If this had remained merely a case of a man lying about his love life, journalism would never have been an issue. But Fund wanted to continue the relationship with Morgan covertly so he could also have relations with other women. He did not want his professional life impacted.
Unfortunately for Fund, Morgan refused to be his dirty little secret. For much of the three years they were a couple, Fund used Morgan's computer for professional purposes, but also to receive personal e-mail. Why Fund would have overlooked the chain of evidence thus produced is perhaps explained by the fact that at that time he knew next to nothing about computers. During that time, Fund consistently lied about his relationship with Morgan and pursued other women. It was a strange relationship, and I do not pretend to entirely understand it. But at each point, I demanded proof from Morgan for just that reason. I talked to Fund over dinner, on the phone from the apartment the couple shared. I received e-mails from him and other proof that could not have been falsified, for instance this IM conversation on AOL between Matt Drudge and Morgan. Drudge had been IMing with Fund on Morgan's computer earlier. Fund went to bed, leaving the window up. And so Morgan continued the conversation.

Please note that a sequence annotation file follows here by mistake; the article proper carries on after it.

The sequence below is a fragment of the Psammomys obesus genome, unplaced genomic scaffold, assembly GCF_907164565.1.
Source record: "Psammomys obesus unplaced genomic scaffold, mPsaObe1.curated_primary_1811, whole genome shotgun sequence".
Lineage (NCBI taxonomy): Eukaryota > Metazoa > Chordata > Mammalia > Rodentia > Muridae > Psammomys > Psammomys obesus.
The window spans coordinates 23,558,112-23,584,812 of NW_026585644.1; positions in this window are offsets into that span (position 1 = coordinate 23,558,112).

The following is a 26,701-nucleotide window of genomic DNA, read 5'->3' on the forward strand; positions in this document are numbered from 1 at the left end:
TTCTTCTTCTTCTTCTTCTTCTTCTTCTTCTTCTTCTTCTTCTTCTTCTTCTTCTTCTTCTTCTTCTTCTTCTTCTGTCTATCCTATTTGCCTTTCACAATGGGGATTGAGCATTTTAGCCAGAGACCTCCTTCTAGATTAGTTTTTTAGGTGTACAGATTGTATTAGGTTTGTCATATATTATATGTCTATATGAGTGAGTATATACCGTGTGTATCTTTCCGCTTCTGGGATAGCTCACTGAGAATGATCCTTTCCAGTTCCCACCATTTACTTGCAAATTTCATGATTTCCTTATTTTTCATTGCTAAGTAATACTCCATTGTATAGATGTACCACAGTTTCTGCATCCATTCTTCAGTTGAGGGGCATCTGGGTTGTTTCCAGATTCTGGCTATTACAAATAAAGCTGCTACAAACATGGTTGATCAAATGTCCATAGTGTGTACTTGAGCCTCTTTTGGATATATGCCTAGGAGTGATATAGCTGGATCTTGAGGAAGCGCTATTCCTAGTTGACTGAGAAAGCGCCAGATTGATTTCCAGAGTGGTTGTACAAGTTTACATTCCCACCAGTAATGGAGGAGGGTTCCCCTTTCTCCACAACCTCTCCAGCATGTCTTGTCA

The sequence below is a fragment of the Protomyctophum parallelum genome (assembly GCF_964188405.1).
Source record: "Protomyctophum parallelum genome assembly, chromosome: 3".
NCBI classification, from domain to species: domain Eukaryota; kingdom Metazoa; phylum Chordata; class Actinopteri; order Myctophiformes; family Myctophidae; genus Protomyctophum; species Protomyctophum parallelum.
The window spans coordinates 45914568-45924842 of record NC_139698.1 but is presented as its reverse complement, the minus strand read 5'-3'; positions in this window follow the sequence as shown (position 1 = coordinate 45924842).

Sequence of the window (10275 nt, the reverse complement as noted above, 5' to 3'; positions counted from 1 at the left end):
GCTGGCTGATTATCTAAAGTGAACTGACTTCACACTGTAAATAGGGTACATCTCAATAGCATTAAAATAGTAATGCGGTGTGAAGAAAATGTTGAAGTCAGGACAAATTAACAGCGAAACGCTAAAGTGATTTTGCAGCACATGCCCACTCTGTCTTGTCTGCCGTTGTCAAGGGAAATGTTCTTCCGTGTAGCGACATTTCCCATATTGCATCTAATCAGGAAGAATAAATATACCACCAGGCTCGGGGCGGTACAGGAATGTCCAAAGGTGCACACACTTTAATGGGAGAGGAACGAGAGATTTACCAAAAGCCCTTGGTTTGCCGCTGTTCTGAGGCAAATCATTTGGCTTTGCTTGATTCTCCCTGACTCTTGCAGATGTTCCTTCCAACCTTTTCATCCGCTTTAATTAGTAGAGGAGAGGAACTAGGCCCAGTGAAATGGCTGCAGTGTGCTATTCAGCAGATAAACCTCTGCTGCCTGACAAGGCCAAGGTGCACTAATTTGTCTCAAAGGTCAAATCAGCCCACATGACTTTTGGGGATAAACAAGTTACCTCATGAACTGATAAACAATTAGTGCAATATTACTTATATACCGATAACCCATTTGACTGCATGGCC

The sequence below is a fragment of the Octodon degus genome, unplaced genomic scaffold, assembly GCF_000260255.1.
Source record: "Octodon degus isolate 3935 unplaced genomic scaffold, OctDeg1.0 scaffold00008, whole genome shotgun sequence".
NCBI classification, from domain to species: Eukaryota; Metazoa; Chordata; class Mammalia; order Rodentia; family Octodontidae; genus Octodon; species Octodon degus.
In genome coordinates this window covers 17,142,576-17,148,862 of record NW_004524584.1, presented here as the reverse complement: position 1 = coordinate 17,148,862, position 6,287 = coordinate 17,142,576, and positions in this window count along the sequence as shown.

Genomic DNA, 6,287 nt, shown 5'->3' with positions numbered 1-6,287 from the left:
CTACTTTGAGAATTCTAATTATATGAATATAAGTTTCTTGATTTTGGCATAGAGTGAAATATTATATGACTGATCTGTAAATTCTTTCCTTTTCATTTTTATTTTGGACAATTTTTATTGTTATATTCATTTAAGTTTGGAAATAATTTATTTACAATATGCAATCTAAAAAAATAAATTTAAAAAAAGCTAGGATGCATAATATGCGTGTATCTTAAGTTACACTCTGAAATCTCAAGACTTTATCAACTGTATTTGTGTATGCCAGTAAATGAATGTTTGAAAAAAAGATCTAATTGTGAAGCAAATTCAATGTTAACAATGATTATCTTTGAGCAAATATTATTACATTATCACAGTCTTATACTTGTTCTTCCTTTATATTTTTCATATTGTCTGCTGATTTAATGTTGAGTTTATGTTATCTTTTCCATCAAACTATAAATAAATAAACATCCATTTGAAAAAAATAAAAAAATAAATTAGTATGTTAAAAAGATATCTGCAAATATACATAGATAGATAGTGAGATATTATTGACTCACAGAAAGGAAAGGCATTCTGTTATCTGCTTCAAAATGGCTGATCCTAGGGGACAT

Around January, 2002, Fund – despite claims to the contrary by himself and others – was fired from the Wall Street Journal, probably because of the scandal that exploded over his own behavior. Morgan told me he had battered her on multiple occasions, first in New Jersey and then after he stalked her back to Manhattan and insisted on moving in with her in her new apartment. I heard several of those incidents via phone – as did others.
She finally decided to file charges in both New Jersey and New York.
A letter from Fidelity Investments advised him to, "make a decision about what to do with the savings you have accumulated in your former employer's retirement plan." That employer was the Wall Street Journal. The letter is in Morgan's possession. Fund opened it in her living room and, as Morgan told me, left it laying on the floor.
The lies then escalated.
Morgan told me that Fund coerced a false confession from her to hide his acts. He used threats of violence to get the confession. Morgan sent this email to me and others immediately to refute what she had been forced to sign. Documentation exists to support the truth.